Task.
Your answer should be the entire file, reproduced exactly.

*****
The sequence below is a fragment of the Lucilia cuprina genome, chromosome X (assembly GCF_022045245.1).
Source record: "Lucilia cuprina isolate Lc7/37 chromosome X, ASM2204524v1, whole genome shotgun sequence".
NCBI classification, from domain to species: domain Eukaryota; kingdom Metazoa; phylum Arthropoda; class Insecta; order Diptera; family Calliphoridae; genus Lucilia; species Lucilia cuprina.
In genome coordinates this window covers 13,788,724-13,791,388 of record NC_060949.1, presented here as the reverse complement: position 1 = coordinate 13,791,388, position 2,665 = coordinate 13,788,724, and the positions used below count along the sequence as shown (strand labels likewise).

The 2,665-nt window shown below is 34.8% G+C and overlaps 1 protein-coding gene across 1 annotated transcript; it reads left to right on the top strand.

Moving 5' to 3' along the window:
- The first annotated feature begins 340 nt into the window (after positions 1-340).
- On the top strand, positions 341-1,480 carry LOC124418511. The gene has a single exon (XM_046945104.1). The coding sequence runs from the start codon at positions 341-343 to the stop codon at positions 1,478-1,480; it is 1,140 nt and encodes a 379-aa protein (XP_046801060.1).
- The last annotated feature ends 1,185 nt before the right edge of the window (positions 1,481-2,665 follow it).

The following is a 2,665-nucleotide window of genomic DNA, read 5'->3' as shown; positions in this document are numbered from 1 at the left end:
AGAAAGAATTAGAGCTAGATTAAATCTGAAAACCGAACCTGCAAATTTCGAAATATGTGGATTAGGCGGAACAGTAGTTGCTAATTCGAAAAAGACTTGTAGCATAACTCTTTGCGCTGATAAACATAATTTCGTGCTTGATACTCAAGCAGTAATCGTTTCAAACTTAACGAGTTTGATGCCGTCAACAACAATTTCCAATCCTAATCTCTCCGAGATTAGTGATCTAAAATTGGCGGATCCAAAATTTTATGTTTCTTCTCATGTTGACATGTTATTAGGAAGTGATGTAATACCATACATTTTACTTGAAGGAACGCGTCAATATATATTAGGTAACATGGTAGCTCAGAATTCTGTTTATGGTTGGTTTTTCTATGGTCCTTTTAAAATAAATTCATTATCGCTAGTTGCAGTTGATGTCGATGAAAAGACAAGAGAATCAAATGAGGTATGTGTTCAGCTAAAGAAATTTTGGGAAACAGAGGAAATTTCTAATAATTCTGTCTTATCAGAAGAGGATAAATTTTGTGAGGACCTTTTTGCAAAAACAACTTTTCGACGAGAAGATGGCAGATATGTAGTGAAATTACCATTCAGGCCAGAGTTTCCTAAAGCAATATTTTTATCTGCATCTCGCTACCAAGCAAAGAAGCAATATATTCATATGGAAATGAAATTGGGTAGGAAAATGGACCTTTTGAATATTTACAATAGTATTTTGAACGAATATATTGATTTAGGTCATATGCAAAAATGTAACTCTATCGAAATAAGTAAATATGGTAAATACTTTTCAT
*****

The sequence below is a fragment of the Lucilia cuprina genome, chromosome X (assembly GCF_022045245.1).
Source record: "Lucilia cuprina isolate Lc7/37 chromosome X, ASM2204524v1, whole genome shotgun sequence".
NCBI classification, from domain to species: domain Eukaryota; kingdom Metazoa; phylum Arthropoda; class Insecta; order Diptera; family Calliphoridae; genus Lucilia; species Lucilia cuprina.
In genome coordinates this window covers 13,788,724-13,791,388 of record NC_060949.1, presented here as the reverse complement: position 1 = coordinate 13,791,388, position 2,665 = coordinate 13,788,724, and the positions used below count along the sequence as shown (strand labels likewise).

The 2,665-nt window shown below is 34.8% G+C and overlaps 1 protein-coding gene across 1 annotated transcript; it reads left to right on the top strand.

Moving 5' to 3' along the window:
- The first annotated feature begins 340 nt into the window (after positions 1-340).
- On the top strand, positions 341-1,480 carry LOC124418511. The gene has a single exon (XM_046945104.1). The coding sequence runs from the start codon at positions 341-343 to the stop codon at positions 1,478-1,480; it is 1,140 nt and encodes a 379-aa protein (XP_046801060.1).
- The last annotated feature ends 1,185 nt before the right edge of the window (positions 1,481-2,665 follow it).

The following is a 2,665-nucleotide window of genomic DNA, read 5'->3' as shown; positions in this document are numbered from 1 at the left end:
AGAAAGAATTAGAGCTAGATTAAATCTGAAAACCGAACCTGCAAATTTCGAAATATGTGGATTAGGCGGAACAGTAGTTGCTAATTCGAAAAAGACTTGTAGCATAACTCTTTGCGCTGATAAACATAATTTCGTGCTTGATACTCAAGCAGTAATCGTTTCAAACTTAACGAGTTTGATGCCGTCAACAACAATTTCCAATCCTAATCTCTCCGAGATTAGTGATCTAAAATTGGCGGATCCAAAATTTTATGTTTCTTCTCATGTTGACATGTTATTAGGAAGTGATGTAATACCATACATTTTACTTGAAGGAACGCGTCAATATATATTAGGTAACATGGTAGCTCAGAATTCTGTTTATGGTTGGTTTTTCTATGGTCCTTTTAAAATAAATTCATTATCGCTAGTTGCAGTTGATGTCGATGAAAAGACAAGAGAATCAAATGAGGTATGTGTTCAGCTAAAGAAATTTTGGGAAACAGAGGAAATTTCTAATAATTCTGTCTTATCAGAAGAGGATAAATTTTGTGAGGACCTTTTTGCAAAAACAACTTTTCGACGAGAAGATGGCAGATATGTAGTGAAATTACCATTCAGGCCAGAGTTTCCTAAAGCAATATTTTTATCTGCATCTCGCTACCAAGCAAAGAAGCAATATATTCATATGGAAATGAAATTGGGTAGGAAAATGGACCTTTTGAATATTTACAATAGTATTTTGAACGAATATATTGATTTAGGTCATATGCAAAAATGTAACTCTATCGAAATAAGTAAATATGGTAAATACTTTTCAT